By Marc de Faoite
Ocean Vuong’s Debut novel ‘On Earth We Are Briefly Gorgeous’ is epistolary in style, that is it takes the form of a broad ranging and rambling letter written to the narrator’s mother. Subjects include: the health impacts of acetone exposure, migrant labour in the tobacco industry, veal, golfer Tiger Woods, more veal, code-switching, and lots and lots of graphic homosexual sex, with a little bit, no, actually a whole lot more added on for extra effect. The latter is described with exactly the kind of precise anatomical libidinous detail anyone would happily put in a letter to their mother. And did I mention there’s lots and lots of it?
If that all sounds like a mixed bag of a book that’s because it is. But on a sentence level it is perhaps the most beautifully written book I’ve read this year (with the possible exception of Underland by Robert MacFarlane). It is also the book I have skipped the most pages of in a long time, uniquely due to the fact that I’m not as interested in the lurid details of man parts and their use as the narrator assumes his mother will be. But the author lures the reader in first, so that the unwitting participant is well into the novel before the sexy stuff begins, depending partially on the inertia of sunken costs fallacy (but mostly masterful prose) to draw the reader on, whereas if he had started with all that that this reader probably, no, actually definitely would have put down the book, whereas for others of course this might be precisely the reason to pick it up.
But ‘On Earth We Are Briefly Gorgeous’ is much more than meticulously described thrusting and panting, though, at the risk of labouring the point, there is plenty of that. Even though it jumps between seemingly random topics it does so in a way that seems (mostly) natural and (mostly) unforced.
But back to the mother, she to whom this missive is directed. She is perhaps the most interesting character here, with the possible exception of her own mother, and before you know it we’re plunged into a multi-generational continent-spanning saga that encompasses the Vietnam War and some of its enduring consequences. Both women are far more interesting than Trevor, the nameless (unless you count Little Dog as a name, which his family members do) narrator’s love interest.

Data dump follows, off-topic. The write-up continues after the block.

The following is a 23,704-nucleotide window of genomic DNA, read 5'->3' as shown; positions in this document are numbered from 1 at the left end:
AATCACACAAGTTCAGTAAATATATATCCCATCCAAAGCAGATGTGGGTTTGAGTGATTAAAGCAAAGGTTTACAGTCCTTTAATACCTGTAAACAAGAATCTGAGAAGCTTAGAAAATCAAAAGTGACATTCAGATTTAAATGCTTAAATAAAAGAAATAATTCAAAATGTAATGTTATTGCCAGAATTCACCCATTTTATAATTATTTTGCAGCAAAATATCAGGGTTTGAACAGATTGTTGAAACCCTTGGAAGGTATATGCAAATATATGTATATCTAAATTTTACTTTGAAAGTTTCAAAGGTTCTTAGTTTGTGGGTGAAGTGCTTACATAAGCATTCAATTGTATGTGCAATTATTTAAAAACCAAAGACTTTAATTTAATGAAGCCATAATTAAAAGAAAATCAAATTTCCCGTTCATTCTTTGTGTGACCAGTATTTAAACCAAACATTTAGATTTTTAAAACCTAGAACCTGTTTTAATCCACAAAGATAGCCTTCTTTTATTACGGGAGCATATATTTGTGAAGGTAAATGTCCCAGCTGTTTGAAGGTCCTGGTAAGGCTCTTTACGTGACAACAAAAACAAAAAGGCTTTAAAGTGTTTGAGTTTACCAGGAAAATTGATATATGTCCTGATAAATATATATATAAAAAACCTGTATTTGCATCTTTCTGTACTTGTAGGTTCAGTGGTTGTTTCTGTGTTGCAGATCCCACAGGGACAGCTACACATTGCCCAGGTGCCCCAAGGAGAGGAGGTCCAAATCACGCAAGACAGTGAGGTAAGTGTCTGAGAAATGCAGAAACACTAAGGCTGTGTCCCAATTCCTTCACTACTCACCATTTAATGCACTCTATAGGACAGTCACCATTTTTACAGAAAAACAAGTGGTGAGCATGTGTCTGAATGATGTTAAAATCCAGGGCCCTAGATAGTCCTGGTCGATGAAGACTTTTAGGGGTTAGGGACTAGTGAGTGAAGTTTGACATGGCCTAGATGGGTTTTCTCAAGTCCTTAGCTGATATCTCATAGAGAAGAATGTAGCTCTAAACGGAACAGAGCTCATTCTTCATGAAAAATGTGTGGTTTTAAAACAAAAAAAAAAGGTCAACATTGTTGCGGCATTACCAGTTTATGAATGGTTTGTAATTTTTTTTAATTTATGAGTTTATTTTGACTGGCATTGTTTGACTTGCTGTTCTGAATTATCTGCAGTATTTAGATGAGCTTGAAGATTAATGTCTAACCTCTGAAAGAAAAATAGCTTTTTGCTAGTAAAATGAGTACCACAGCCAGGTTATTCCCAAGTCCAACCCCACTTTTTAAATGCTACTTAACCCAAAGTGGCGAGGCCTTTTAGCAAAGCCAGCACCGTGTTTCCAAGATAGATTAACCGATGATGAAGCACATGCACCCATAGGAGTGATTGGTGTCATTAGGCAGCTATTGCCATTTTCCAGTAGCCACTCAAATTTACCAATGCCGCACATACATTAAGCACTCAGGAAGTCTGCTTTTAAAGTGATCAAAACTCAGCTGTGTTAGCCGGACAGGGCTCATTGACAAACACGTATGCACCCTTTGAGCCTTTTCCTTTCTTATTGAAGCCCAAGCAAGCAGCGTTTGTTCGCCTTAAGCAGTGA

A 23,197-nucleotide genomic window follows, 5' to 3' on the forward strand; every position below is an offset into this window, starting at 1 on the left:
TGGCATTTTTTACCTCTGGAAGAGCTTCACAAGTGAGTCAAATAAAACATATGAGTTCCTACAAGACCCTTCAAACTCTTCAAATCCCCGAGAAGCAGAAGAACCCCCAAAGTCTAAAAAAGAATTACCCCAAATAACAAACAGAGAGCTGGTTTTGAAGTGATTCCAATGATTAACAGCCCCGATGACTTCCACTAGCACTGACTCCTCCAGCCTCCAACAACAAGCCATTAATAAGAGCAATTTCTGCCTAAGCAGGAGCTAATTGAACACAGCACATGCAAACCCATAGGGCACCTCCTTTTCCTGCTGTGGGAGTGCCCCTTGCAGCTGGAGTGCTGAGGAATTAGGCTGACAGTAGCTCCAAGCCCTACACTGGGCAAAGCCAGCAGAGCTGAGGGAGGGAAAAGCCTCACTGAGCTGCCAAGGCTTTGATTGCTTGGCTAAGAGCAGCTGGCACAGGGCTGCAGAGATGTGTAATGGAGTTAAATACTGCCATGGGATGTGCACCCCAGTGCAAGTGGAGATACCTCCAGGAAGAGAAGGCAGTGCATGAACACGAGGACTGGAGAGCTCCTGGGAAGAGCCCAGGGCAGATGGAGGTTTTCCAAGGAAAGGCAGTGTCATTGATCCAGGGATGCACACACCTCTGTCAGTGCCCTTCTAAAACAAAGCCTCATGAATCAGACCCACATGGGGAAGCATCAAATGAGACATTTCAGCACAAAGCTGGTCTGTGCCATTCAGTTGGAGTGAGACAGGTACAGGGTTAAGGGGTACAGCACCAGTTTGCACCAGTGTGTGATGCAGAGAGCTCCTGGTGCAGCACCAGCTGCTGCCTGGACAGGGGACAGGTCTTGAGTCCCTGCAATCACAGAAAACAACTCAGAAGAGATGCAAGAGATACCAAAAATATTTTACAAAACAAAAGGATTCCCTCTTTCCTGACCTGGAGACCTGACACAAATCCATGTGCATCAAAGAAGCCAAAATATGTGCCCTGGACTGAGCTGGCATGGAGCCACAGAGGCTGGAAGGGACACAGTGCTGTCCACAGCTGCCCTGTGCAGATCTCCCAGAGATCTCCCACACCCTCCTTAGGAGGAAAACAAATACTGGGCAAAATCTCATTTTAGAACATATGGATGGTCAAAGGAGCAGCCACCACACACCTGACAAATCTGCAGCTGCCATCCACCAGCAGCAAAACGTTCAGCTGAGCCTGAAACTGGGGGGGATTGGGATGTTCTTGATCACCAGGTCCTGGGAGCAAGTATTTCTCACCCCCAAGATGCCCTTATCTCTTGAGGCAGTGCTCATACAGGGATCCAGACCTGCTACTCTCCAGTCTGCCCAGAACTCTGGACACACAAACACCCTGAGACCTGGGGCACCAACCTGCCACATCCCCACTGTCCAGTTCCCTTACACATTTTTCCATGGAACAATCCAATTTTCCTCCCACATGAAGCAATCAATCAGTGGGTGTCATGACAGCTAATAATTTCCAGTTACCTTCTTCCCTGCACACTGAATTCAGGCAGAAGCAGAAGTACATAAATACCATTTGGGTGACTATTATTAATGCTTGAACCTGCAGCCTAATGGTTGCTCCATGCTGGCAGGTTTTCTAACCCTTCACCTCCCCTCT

Would I have enjoyed this book more without the (excessive) prurient carnality? Definitely, but that’s just me, because I’m more interested in a story than in an instruction manual. But the rest of the book was more than sufficient to make it still worth my time, though admittedly I found my attention flagging towards the end, an issue admittedly probably not entirely unrelated to my skipping many (of the many) erotic interludes. But while I’m interested in story I’m even more interested in writing, style over substance, the telling over the tale so to speak, because I’m Irish like that, and on that level I was not one bit disappointed. Nope, not even remotely. In short, an incredibly beautifully-written novel (with a light smattering of gay sex in places).
Oh- and there’s the bit where he says the French word ‘Pédé’ (pejoratively deployed to describe the homosexual men) is derived from ‘pédophile’. It isn’t. It comes from ‘pédéraste’. Paedophilia and homosexuality are obviously not the same thing. I was surprised this slipped past the editors.
About Marc de Faoite
Born in Dublin, Marc de Faoite is based in Langkawi and has lived in Malaysia fulltime since 2007. His short stories, articles, and book reviews have been published both in print and online, both locally and internationally. Tropical Madness, a collection of his short stories published by Malaysian publisher Fixi Novo, was longlisted for the 2014 Frank O’Connor International Short Story Prize.